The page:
Western Canadian feedlot hedging

Discussion in 'Commodity Futures' started by zf trader, Nov 4, 2008.

  1. Just wondered about the use of futures by Canadian feedlots? Would a long cad future and short cattle future follow local cash markets closely. Is this common practice like in the grain markets?
  2. You want to be sure that the CME cattle contracts correlate tightly to your location before doing hedge trades.
  3. Not necessarily, as long as you know your basis it still works fine to hedge.
  4. If the contract doesn't correlate well, then you're not really hedged. You can potentially have two separate outright positions.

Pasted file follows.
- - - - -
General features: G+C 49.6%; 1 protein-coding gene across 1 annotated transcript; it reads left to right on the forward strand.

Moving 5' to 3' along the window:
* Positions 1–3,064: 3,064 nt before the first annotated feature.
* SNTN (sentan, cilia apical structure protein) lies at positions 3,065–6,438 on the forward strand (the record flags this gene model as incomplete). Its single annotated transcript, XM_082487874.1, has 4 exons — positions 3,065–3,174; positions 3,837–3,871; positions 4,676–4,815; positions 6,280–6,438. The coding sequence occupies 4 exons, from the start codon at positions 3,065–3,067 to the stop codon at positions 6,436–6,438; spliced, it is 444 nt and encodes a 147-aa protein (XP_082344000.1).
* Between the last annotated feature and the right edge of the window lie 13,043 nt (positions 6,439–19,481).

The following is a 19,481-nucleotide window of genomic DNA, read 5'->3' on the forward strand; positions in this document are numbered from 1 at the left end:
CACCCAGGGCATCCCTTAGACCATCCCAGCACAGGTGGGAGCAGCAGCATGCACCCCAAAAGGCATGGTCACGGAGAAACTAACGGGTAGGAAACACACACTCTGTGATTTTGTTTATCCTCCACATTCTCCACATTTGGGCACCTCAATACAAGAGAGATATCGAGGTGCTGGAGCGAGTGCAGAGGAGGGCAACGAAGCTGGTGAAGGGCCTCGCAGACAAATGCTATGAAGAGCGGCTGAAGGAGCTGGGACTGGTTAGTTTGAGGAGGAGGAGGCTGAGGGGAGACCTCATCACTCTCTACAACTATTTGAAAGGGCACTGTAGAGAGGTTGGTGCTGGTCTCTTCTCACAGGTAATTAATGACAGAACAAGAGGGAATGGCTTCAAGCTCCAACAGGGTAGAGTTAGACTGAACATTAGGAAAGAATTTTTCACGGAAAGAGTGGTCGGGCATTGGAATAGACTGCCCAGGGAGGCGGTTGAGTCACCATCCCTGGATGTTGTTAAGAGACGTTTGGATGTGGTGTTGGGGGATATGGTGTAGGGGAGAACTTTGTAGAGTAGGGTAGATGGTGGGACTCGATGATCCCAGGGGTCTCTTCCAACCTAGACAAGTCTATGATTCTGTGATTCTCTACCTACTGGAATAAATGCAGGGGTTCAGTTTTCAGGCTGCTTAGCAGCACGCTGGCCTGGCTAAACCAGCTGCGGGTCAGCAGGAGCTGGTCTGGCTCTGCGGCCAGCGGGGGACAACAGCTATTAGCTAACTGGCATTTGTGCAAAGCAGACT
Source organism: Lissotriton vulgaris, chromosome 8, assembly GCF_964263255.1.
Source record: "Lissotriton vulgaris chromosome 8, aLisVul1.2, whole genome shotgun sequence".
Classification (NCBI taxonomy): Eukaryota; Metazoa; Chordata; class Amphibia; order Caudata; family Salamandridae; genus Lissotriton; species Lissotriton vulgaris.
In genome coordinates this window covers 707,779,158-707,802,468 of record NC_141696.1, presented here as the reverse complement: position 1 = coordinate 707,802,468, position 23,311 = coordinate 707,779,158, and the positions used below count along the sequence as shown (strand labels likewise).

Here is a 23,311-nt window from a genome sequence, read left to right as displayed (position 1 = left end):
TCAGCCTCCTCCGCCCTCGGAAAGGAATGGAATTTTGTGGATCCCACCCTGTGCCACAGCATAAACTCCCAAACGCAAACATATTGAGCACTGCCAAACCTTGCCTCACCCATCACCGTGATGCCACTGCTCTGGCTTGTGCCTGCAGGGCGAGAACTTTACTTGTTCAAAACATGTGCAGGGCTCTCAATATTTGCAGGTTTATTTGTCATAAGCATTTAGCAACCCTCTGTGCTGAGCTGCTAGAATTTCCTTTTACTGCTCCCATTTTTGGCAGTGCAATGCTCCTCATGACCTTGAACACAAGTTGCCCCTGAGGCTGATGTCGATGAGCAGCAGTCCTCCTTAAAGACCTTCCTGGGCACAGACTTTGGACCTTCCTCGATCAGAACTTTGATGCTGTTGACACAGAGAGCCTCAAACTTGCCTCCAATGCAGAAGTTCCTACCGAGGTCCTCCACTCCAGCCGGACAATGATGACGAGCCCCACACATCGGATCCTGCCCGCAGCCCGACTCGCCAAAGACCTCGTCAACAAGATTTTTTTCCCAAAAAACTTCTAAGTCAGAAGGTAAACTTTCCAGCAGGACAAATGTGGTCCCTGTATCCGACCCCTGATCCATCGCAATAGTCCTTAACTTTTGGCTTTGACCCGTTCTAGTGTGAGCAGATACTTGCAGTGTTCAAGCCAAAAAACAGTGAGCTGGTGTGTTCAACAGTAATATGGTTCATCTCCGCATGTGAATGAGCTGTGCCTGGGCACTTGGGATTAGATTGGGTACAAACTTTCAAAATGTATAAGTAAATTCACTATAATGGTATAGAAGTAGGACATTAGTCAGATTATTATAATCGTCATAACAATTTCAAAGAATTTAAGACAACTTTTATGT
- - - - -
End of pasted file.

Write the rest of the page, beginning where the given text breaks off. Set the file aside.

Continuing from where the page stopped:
5. The problem is the big ol US border and laws that govern crossing it with cattle. During the original BSE outbreak the border was completely closed to Canadian cattle, they dropped to almost nothing while the US futures went up(that would not have been a fun hedge). The newest wrinkle on this is the Country of Origin Labelling (COOL) that is being put into place over the next few months. There is a great deal of uncertainty as to how this will affect Canadian agriculture products. Apparently there are already US packers that don't want to handle Canadian product because they have to be segregated and if retailers have to keep them segregated on the shelf it is entirely possible they won't be interested in carrying them either. We could easily see the price of Canadian cattle going down as we lose the US market while the US cattle market rises. As a side note when the Canadian dollar dropped from almost par 1 month ago to under 80 cents, Canadian feeder cattle remained virtually unchanged. Ordinarily they would have jumped substantially at that kind of a move, but it is almost as if the market is pricing Canadian cattle with the assumption that the US market will not be available to sell into, which is very bad news for the Canadian cattle industry. And if we can't sell into the US (or we are severely limited) hedging using a US product won't help us.